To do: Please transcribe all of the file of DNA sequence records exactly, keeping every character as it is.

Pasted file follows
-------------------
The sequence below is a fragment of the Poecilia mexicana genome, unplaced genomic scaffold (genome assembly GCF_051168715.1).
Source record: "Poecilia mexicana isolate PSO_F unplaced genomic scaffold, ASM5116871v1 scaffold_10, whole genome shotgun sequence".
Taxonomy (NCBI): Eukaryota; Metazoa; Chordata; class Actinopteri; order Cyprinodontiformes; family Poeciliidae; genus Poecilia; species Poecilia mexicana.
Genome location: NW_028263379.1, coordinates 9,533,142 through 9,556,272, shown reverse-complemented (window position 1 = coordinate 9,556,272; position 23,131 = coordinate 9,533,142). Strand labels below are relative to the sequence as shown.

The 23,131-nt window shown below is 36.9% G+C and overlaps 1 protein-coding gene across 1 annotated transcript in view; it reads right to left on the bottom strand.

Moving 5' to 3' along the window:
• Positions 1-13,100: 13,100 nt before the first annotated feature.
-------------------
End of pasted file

The sequence below is a fragment of the Poecilia mexicana genome, unplaced genomic scaffold (genome assembly GCF_051168715.1).
Source record: "Poecilia mexicana isolate PSO_F unplaced genomic scaffold, ASM5116871v1 scaffold_10, whole genome shotgun sequence".
Taxonomy (NCBI): Eukaryota; Metazoa; Chordata; class Actinopteri; order Cyprinodontiformes; family Poeciliidae; genus Poecilia; species Poecilia mexicana.
Genome location: NW_028263379.1, coordinates 9,533,142 through 9,556,272, shown reverse-complemented (window position 1 = coordinate 9,556,272; position 23,131 = coordinate 9,533,142). Strand labels below are relative to the sequence as shown.

The 23,131-nt window shown below is 36.9% G+C and overlaps 1 protein-coding gene across 1 annotated transcript in view; it reads right to left on the bottom strand.

Moving 5' to 3' along the window:
• Positions 1-13,100: 13,100 nt before the first annotated feature.